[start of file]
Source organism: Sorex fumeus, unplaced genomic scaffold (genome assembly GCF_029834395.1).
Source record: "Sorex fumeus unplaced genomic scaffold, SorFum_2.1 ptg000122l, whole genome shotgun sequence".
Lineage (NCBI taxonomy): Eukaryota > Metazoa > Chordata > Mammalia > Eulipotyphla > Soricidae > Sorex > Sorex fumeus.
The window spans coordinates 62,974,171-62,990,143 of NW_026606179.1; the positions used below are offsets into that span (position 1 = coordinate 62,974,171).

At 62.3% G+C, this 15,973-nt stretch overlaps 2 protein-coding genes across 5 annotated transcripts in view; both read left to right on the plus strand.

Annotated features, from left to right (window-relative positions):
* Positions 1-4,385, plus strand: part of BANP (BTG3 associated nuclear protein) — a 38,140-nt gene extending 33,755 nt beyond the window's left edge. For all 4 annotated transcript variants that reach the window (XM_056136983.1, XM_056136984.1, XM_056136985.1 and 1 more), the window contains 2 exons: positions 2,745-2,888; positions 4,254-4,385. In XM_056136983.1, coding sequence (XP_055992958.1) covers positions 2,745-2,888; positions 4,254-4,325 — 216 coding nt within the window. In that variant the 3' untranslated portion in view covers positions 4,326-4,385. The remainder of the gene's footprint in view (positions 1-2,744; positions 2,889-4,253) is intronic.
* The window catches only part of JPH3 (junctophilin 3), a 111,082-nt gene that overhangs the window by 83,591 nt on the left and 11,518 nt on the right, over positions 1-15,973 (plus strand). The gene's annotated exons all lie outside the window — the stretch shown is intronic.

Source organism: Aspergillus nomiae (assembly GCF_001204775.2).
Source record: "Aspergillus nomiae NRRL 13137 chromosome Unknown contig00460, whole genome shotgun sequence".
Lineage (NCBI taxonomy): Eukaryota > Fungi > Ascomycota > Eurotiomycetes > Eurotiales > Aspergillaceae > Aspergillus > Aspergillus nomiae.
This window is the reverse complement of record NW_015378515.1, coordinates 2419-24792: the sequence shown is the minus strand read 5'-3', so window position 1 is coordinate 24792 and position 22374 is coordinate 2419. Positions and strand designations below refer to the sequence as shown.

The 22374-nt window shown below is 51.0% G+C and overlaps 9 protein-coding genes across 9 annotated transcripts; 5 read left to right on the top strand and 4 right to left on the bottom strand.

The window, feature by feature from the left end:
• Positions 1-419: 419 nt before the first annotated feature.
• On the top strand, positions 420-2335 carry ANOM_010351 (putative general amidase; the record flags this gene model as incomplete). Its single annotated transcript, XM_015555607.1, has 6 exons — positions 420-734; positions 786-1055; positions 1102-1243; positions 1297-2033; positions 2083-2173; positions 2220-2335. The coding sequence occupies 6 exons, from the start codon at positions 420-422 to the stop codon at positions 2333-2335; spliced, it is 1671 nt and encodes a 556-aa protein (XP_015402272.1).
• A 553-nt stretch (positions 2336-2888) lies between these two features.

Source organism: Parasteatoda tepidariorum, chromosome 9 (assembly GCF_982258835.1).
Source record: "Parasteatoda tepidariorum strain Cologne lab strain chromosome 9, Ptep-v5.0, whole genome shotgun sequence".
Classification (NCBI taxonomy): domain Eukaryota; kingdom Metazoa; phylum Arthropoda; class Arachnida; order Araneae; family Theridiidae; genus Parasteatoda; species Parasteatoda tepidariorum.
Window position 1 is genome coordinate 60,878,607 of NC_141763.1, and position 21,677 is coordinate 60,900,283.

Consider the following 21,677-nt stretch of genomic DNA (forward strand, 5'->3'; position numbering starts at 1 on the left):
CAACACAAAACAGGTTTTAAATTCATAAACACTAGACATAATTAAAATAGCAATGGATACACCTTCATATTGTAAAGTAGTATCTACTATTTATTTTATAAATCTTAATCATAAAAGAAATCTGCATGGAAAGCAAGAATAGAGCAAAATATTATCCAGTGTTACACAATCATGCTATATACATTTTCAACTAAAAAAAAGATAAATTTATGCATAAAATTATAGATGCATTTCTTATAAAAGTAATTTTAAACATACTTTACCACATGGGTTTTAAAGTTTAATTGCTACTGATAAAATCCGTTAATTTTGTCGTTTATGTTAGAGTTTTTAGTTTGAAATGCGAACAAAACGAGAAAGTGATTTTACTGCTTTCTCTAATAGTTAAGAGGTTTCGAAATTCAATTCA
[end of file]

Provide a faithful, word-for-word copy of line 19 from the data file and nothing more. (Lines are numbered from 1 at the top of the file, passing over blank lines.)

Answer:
Source record: "Parasteatoda tepidariorum strain Cologne lab strain chromosome 9, Ptep-v5.0, whole genome shotgun sequence".